AMSPAR Vice President
Doesn’t the media love the word “bureaucrat”? Any shortage in the NHS, any problem with patient care, and out comes that B word. If we believed everything we read in the press then we could blame all the problems in the world – global warming, hurricanes, earthquakes, dictators – on NHS managers. But the truth is out there, and it’s this. Without managers and, of course, the other nonclinical professionals who work alongside them every day, the NHS would, without doubt, grind to a halt.
But that’s not just my opinion. Remember John Hutton? In an article last year, for the AMSPAR Professional Magazine, the then health minister said: “It is absurd that practice managers are often described as bureaucrats. Quite the opposite is true. These professionals are crucial and, without their expertise, patient treatment would grind to a halt. That is why we are committed to recognising their important work. We are determined to expand their roles, improve their training and introduce appropriate pay rewards. Practice managers are an essential ingredient in any smooth running practice.”
And jolly good too. I meet many GPs in my work, and all of them have nothing but praise for their practice manager. Typical comments include, “My practice manager has taken a load off my shoulders” and “I have an excellent manager who has been invaluable in developing the practice.” I could go on, but repetition gets boring after a while.
Constant change can be said to be the only constant feature of the modern NHS, and one of the biggest changes in recent years was the introduction of the new GMS contract last year. This has meant an even greater workload for practice managers, and together with the latest government initiatives – PbC and EPR to spout but two acronyms – it has put practice managers firmly at the head of the queue for professionals who need to keep up to date with the latest information to help them in their challenging and everyday task of managing 21st century primary healthcare.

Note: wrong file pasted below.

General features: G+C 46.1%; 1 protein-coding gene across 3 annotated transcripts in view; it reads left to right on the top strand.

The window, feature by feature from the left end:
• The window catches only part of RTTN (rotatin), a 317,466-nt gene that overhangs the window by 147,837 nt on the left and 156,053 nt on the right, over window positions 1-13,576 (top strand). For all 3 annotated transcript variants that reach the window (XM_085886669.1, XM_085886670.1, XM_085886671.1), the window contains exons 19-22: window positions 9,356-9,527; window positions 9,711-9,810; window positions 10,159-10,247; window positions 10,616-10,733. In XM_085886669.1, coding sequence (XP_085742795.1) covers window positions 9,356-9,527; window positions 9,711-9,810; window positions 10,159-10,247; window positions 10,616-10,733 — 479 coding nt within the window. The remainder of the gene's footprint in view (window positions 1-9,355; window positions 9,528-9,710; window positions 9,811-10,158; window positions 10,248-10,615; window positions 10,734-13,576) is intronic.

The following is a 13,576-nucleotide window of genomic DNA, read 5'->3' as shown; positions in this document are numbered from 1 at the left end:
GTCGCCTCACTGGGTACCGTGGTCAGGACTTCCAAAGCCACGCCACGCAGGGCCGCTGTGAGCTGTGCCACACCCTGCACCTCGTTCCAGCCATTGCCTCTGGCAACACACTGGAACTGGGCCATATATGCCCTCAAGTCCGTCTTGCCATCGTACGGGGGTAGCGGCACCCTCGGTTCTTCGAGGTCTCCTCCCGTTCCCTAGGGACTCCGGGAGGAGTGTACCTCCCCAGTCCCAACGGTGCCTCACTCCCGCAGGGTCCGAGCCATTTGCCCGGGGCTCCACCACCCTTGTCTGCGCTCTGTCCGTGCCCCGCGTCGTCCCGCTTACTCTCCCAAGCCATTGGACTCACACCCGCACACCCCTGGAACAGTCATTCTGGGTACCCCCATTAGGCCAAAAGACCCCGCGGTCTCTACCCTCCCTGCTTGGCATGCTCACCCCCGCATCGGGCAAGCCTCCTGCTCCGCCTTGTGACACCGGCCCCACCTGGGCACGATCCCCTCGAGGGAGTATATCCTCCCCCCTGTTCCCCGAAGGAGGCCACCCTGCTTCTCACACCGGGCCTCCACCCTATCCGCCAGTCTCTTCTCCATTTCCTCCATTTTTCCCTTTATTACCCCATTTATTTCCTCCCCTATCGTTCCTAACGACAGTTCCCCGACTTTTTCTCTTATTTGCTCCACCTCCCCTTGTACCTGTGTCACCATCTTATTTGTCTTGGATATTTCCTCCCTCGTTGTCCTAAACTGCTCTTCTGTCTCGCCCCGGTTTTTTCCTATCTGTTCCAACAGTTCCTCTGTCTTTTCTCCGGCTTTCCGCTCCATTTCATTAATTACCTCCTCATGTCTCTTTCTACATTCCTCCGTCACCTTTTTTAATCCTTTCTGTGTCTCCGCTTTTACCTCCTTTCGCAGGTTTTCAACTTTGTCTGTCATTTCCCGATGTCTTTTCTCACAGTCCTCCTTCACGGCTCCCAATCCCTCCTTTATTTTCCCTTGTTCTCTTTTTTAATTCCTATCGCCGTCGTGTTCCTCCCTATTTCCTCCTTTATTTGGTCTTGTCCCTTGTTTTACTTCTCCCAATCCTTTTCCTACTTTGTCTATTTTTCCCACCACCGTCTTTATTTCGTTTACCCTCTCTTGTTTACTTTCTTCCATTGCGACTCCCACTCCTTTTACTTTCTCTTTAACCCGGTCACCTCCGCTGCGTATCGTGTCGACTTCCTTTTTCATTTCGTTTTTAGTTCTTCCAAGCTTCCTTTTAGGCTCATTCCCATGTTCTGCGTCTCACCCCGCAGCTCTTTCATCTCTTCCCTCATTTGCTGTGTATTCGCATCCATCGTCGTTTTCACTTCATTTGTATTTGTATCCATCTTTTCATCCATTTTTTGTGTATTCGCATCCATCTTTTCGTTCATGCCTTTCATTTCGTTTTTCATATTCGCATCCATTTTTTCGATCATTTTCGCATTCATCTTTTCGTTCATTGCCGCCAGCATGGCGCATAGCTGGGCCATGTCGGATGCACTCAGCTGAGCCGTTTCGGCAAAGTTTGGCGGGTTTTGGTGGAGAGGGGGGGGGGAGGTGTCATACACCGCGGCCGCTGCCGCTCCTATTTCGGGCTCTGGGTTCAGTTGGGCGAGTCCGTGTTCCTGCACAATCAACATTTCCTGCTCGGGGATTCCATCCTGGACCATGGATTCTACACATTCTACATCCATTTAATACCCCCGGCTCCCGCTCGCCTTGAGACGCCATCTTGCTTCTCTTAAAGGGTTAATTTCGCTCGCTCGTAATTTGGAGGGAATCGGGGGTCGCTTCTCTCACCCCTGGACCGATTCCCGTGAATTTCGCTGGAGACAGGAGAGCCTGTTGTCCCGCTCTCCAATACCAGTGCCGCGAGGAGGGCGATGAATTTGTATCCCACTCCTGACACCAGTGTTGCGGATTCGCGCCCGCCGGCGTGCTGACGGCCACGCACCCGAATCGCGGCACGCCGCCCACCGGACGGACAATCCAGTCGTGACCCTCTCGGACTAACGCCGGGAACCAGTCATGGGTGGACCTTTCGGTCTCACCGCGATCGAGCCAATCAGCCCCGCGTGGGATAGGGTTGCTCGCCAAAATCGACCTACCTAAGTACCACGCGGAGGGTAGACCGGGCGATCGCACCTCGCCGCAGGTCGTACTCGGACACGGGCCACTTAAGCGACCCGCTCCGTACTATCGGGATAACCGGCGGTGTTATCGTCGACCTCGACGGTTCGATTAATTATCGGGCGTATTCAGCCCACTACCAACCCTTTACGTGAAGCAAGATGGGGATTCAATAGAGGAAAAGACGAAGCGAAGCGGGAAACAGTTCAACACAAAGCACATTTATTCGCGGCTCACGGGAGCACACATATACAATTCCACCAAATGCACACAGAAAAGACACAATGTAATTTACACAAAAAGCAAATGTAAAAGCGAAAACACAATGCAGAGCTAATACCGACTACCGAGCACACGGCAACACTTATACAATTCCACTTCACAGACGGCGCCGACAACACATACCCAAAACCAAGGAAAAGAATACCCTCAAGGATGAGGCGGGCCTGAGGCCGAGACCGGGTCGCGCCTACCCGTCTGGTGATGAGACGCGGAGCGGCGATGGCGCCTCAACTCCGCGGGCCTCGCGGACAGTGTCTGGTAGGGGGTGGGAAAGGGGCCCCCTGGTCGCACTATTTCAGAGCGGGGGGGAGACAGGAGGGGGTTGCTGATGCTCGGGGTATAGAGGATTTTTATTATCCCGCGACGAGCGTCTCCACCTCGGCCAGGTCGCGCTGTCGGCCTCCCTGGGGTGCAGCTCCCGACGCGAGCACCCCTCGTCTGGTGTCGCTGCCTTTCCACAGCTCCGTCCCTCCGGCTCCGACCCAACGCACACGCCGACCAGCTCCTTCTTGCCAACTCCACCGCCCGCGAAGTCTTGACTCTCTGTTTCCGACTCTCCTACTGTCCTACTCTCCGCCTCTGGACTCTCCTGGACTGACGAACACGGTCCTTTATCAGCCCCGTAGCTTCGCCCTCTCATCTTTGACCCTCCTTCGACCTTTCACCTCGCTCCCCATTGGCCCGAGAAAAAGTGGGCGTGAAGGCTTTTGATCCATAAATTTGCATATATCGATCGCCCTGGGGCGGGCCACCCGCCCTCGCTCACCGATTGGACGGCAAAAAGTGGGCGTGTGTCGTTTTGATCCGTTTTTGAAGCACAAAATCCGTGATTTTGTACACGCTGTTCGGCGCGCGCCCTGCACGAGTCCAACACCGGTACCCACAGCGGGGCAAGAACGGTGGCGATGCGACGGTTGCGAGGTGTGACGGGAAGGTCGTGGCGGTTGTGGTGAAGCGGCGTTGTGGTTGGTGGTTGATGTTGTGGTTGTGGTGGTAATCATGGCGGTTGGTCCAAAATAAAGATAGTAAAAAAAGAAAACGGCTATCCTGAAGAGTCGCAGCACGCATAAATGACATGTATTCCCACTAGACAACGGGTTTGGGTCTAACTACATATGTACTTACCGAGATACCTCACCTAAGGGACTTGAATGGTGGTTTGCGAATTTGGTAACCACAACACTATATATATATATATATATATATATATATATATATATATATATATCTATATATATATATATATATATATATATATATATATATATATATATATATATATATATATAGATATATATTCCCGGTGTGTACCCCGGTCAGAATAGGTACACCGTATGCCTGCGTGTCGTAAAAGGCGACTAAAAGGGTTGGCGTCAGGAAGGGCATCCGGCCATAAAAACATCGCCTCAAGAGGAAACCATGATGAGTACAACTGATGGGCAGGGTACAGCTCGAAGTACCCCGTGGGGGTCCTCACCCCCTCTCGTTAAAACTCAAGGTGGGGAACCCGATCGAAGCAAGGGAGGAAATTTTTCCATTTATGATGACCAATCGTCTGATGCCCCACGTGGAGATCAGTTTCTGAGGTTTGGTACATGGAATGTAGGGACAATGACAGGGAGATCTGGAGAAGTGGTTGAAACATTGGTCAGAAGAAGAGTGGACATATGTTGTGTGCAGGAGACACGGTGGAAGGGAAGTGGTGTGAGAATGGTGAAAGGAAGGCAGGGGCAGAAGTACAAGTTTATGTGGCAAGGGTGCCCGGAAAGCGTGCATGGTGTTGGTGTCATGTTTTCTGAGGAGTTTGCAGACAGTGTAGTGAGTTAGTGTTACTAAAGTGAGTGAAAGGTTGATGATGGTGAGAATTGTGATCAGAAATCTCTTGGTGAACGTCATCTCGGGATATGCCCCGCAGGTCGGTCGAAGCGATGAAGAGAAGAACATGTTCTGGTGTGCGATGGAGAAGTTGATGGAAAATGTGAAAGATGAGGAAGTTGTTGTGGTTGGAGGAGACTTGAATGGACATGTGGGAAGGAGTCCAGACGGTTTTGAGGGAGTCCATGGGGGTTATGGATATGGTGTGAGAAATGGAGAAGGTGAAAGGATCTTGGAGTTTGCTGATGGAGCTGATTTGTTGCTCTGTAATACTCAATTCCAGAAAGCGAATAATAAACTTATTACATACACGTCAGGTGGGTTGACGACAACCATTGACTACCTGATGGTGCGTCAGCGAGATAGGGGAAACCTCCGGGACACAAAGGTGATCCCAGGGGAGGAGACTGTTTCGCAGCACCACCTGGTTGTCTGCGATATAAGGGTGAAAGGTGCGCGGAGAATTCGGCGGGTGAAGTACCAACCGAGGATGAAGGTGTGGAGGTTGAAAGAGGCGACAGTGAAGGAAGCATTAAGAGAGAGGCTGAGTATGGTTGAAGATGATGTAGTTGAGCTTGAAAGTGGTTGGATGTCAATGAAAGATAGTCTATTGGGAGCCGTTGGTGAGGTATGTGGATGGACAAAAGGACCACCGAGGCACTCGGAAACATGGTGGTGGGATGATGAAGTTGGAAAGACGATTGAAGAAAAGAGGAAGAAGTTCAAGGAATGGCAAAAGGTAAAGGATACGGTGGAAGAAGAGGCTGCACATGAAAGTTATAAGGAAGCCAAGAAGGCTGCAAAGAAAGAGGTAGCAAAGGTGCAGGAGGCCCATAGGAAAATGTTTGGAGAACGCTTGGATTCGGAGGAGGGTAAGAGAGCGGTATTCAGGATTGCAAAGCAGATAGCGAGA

There seems to have been raft loads of workshops and conferences designed to help with QOF, the patient experience, opting out of Out of Hours, providing Enhanced Services, IT needs, the probity requirements of the accounting system, year-end targets, minimum practice income guarantees … and so on and on and on.
But at the end of the first year of the contract, isn’t it right to give yourselves a pat on the back for all that has been achieved? The average number of points achieved is 950, and there are now the tools to show just how good patient care is. That isn’t to say that it wasn’t just as good before, just that the procedures are in place to prove it. None of this would be possible without the hard work of practice managers and their teams. It’s easy to overlook the little-known fact that in the region of 30% of the points to be gained are in the domain of the practice manager, not the clinician. So, didn’t you do well?
Well, here we are …